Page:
Definition of clinch in English:


Syllabification: clinch
Pronunciation: /klinCH


[with object]
  • 1Confirm or settle (a contract or bargain): to clinch a business deal
    More example sentences
    • After some haggling I clinched the bargain and drove away.
    • After much examination and a few rounds of long meadow, the bargain was clinched for £120 pounds.
    • Analysts say the Lockheed design may have clinched the contract for the company.
    secure, settle, conclude, close, pull off, bring off, complete, confirm, seal, finalize
    informal sew up, wrap up
  • 1.1Conclusively settle (an argument or debate): these findings clinched the matter
    More example sentences
    • At the end of it all, the moral argument that clinches the debate for me is that capital punishment is effectively society's revenge.
    • The argument that clinched the debate, both in Whitby and in Toledo, was the ‘Roman-ness’ and universality of an authoritative tradition.
    • It would be dangerous to view the dossier as having clinched the argument for war.
    settle, decide, determine; resolve
    informal sort out
  • 1.2Confirm the winning or achievement of (a game, competition, or victory): his team clinched the title
    More example sentences
    • The winning golden goal to clinch the match 2-1 in extra time was scored by Ahn Jung-hwan, who plays for Italian team Perugia.
    • Then nippy forward Julianne O'Connell struck with a great goal which clinched victory for her team and a place in the final.
    • Mobbed by joyous teammates, this goal clinched victory for Ilkley from the jaws of defeat.
    win, secure; be victorious, come first, triumph, prevail
  • 1.3Secure (a nail or rivet) by driving the point sideways when it has penetrated.
    More example sentences
    • After the shoe is nailed on, bring the foot out in front of the horse and put it on a stand or on your knee so you can clinch the nail.
    • To clinch the nail, it is necessary to hold a heavy metal block against the rib and drive the nail home against this.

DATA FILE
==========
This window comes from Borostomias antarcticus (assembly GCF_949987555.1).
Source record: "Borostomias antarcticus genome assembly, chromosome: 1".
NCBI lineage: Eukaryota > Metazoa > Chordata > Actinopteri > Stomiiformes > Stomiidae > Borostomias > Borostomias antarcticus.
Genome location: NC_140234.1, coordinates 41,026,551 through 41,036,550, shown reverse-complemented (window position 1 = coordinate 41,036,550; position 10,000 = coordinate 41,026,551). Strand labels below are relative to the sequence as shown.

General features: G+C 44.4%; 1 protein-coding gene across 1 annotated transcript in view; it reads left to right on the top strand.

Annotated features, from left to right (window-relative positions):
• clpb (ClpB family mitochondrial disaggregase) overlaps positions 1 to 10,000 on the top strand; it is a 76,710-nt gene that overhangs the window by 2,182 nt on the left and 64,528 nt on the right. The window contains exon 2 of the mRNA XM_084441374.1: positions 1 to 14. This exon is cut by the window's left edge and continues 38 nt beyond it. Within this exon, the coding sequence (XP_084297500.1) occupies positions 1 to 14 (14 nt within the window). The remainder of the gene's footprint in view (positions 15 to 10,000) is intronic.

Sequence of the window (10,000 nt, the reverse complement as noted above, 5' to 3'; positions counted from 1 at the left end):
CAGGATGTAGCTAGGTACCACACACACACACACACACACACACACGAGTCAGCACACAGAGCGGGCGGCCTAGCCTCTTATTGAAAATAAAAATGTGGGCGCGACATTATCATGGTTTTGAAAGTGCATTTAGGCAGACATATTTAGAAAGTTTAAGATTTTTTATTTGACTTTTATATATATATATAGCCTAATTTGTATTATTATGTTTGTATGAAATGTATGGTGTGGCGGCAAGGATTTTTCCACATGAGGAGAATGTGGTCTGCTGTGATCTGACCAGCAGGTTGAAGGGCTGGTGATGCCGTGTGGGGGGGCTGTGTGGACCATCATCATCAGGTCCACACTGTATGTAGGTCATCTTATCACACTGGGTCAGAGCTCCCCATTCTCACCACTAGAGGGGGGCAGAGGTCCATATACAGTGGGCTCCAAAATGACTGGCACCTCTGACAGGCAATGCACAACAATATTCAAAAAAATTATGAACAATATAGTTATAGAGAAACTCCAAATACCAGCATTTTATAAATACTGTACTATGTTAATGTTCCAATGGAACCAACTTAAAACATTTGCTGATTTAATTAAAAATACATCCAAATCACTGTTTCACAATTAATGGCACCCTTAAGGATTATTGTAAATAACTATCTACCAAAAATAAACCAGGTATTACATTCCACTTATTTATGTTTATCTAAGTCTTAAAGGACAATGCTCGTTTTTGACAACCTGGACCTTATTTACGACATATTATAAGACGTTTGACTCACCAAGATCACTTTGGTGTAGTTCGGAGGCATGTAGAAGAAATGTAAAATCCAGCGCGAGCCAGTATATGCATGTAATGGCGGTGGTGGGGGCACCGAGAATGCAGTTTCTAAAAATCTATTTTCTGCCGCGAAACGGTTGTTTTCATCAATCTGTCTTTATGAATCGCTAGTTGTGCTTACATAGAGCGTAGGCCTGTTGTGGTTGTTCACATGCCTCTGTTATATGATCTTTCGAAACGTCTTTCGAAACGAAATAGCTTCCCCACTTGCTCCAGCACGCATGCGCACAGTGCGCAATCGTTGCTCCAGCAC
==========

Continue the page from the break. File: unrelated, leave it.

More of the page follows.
• 1.4Fasten (a rope or fishing line) with a clinch knot.
    More example sentences
    • Yeah, the boats weren't clinched down quite tight enough.
    • This will help the knot clinch down properly and keep it from pulling out or breaking from the spool.
  • 2 [no object] Grapple at close quarters, especially (of boxers) so as to be too closely engaged for full-arm blows.
    More example sentences
    • He would stay close enough to always clinch as soon as Rahman set to punch.
    • By clinching with Frazier, Ali prevented further damage.
    • Heavyweights throw like one-two-three punches and grab and clinch and grab and clinch.
  • 2.1(Of two people) embrace.


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  • 1A struggle or scuffle at close quarters, especially (in boxing) one in which the fighters become too closely engaged for full-arm blows.
    More example sentences
    • He looked like he was losing that fight from the way I remember it, slipping to the canvas several times out of clinches.
    • Neither guy tried to make a war out of it and just practiced their moves and showed their professionalism in the clinches.
    • Ortega's best work through the middle of the bout came from manhandling his opponent in clinches.
  • 1.1An embrace, especially an amorous one: we went into a passionate clinch on the sofa
    More example sentences
    • Audiences were engrossed by Gilbert and Garbo's off-screen romance after seeing their passionate clinches in The Flesh and the Devil.
    • It would have to be Burt Lancaster and Deborah Kerr rolling in a passionate clinch on the wet sand in From Here To Eternity.
    • In fact, Derek and his terrified party hadn't stumbled on a poltergeist, but a couple in a passionate clinch who hadn't heard the ghoul-hunting crowd creep up on them.
  • 2A knot used to fasten a rope to a ring or cringle, using a half hitch with the end seized back on its own part.
    More example sentences
    • The experienced anglers captured the attention of young boys by showing them fishing techniques, including how to tie the perfect clinch knot.
    • I looked up from the tedious chore of wrapping the improved clinch knot and saw Frazier playing a keeper speckled trout.


late 16th century (in the senses 'something that grips' and 'fix securely'): variant of clench.

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